Because of that curtailed storyline (and despite the wider design matrix), players might initially feel like the game is more repetitive than what White has accustomed them to. To that I say: keep playing. The depth will eventually bubble up to the surface (ha!) and you’ll be happy you stuck around.
Interested in a more difficult challenge? Itching for more icing on your air combat cake? Skies Above the Reich’s got you covered. The entire bomber formation may change direction (which alters the position of the sun); the combat box might shrink (as bombers fall out of formation); squadron erosion could take its toll on your roster after each mission (as if the game weren’t already tough enough); you can play the game with a friend as a two-player cooperative endeavor; you can even tack on an entirely new module that allows your fighters to hunt down bombers edged out of their combat box, in an attempt to finish them off for good. Hell, you can even partake of optional rules within optional rules!
I suggest you forego these options for your first handful of sorties: even with just the standard settings turned on, the game is HARD. While the “story arc” has you going through the advances that benefited both sides during the war as technologies evolved from one year to the next, it also makes you feel the very real pain of the pilots of the Reich, when dwindling resources and evaporating manpower made defending the skies an increasingly desperate proposition.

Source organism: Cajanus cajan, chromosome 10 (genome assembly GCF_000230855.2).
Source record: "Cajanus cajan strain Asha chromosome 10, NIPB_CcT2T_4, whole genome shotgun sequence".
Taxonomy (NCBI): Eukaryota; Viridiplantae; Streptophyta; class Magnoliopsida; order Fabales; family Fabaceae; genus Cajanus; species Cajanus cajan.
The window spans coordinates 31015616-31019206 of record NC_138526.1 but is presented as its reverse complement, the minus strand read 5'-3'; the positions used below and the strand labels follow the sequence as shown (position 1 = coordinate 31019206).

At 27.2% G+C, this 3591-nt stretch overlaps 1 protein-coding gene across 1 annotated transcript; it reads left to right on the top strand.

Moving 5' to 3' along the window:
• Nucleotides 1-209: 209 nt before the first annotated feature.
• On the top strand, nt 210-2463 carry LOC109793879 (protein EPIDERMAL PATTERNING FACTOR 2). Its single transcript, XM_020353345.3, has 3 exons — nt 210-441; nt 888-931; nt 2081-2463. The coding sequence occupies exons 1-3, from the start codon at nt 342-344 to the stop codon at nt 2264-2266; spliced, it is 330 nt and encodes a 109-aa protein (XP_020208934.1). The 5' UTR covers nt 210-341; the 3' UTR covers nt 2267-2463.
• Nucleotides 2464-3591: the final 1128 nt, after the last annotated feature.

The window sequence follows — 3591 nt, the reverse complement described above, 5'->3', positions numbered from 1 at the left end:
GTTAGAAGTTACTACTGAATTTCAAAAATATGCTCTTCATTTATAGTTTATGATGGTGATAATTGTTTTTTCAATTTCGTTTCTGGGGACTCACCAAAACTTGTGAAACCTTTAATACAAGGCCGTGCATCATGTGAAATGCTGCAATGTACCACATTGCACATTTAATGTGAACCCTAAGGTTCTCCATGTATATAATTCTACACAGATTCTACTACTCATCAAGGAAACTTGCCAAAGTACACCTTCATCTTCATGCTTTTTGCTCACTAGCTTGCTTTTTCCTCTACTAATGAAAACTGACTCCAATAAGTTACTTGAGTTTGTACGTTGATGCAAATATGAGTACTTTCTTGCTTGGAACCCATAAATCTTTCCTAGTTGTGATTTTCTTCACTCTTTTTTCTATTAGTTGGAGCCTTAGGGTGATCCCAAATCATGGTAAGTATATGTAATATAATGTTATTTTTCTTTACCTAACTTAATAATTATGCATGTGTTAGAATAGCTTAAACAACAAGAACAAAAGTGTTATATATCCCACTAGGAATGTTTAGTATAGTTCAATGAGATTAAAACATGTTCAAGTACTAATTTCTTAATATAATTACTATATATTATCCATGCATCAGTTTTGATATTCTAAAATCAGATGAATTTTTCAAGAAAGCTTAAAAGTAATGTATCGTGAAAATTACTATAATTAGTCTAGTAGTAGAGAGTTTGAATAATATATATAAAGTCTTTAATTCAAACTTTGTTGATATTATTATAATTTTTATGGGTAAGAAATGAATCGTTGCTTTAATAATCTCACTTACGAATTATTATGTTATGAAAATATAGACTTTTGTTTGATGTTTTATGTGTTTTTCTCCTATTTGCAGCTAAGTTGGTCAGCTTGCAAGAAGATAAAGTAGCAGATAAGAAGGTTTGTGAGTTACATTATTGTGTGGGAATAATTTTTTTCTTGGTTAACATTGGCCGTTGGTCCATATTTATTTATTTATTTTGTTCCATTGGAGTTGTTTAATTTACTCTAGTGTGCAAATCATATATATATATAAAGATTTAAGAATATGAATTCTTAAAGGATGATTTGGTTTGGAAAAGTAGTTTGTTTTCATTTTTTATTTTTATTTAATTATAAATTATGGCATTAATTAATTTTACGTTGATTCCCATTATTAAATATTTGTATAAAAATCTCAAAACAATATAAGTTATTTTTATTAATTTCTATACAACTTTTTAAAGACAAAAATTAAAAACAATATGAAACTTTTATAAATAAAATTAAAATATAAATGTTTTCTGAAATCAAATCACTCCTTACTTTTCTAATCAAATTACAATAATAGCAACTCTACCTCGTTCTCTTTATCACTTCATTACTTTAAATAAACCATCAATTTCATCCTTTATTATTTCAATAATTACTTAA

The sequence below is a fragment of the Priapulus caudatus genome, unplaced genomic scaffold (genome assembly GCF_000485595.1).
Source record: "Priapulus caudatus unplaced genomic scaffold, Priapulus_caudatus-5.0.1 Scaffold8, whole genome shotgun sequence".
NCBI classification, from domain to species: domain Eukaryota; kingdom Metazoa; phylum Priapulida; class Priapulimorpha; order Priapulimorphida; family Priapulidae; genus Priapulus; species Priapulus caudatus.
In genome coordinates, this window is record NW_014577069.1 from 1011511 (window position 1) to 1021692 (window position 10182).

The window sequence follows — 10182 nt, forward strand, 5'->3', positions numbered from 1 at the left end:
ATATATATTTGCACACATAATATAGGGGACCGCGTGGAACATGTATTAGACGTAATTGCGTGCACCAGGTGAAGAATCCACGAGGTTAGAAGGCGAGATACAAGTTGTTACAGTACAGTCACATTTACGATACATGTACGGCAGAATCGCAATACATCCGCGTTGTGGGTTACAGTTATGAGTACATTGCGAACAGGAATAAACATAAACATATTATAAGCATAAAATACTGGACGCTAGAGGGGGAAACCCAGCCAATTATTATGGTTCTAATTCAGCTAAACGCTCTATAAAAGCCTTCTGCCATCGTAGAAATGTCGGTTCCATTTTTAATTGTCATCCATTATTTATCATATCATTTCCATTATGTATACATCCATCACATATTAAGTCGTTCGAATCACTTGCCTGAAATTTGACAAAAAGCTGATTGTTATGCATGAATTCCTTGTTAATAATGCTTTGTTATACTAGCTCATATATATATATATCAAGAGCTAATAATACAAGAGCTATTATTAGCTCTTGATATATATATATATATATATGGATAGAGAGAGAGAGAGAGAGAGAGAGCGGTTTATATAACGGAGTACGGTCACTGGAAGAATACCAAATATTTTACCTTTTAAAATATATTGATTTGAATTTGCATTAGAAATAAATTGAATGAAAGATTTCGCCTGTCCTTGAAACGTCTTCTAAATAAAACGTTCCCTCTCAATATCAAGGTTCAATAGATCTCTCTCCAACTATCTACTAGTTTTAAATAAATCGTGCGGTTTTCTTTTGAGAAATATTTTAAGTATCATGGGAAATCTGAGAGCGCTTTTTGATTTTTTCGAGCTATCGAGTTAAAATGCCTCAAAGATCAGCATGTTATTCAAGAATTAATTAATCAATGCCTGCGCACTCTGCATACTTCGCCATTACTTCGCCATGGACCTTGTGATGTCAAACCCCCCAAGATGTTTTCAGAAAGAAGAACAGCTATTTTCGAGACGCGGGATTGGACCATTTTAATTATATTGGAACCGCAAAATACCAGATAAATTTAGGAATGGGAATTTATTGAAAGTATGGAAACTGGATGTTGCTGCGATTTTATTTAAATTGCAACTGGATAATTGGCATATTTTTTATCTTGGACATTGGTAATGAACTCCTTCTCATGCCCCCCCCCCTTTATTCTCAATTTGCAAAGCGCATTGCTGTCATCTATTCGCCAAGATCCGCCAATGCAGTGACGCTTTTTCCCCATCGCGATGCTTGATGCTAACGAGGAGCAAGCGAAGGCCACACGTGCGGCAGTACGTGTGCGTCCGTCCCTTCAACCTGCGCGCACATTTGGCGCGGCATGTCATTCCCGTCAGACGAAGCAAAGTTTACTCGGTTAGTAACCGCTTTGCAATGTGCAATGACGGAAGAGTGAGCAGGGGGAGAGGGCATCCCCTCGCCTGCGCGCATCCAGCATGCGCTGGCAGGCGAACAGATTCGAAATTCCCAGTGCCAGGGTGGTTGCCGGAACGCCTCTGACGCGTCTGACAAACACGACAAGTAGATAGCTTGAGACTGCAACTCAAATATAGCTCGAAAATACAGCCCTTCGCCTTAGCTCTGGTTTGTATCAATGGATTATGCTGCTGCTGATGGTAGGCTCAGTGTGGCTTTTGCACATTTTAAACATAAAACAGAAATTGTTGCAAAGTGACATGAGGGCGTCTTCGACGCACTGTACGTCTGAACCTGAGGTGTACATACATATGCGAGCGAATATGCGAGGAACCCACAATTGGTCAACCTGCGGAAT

As always, White (and now Aasted) is obsessed with the narrative—in a good way. Hence the numerous fate boxes used to decide the destiny of fallen pilots, depending on what wiped them out: engine trouble, fuel leak, damaged cockpit, etc. A dead pilot may be replaced with a fresh recruit, but that new element incurs a green penalty (one of mine would immediately leave the battle when hit, for instance).
From those systems emerges a simple, yet engrossing story: if you play several missions in a row with the same roster, you’ll become attached to some of your pilots and get genuinely worried when you’re about to roll on that damn fuselage table. (“I sure hope Neumann survived that fire!”)
By the way, after bitching and moaning in my reviews of both Enemy Coast Ahead and The Doolittle Raid, my prayers have been answered: the game sports an index! It’s camouflaged on the back cover of the advanced rulebook, but it’s there. Make good use of it.
In the end, I laughed, I cried, I cursed at the game and I kissed the dice for services rendered—sometimes all within the same turn. I can’t ask for much more from a wargame.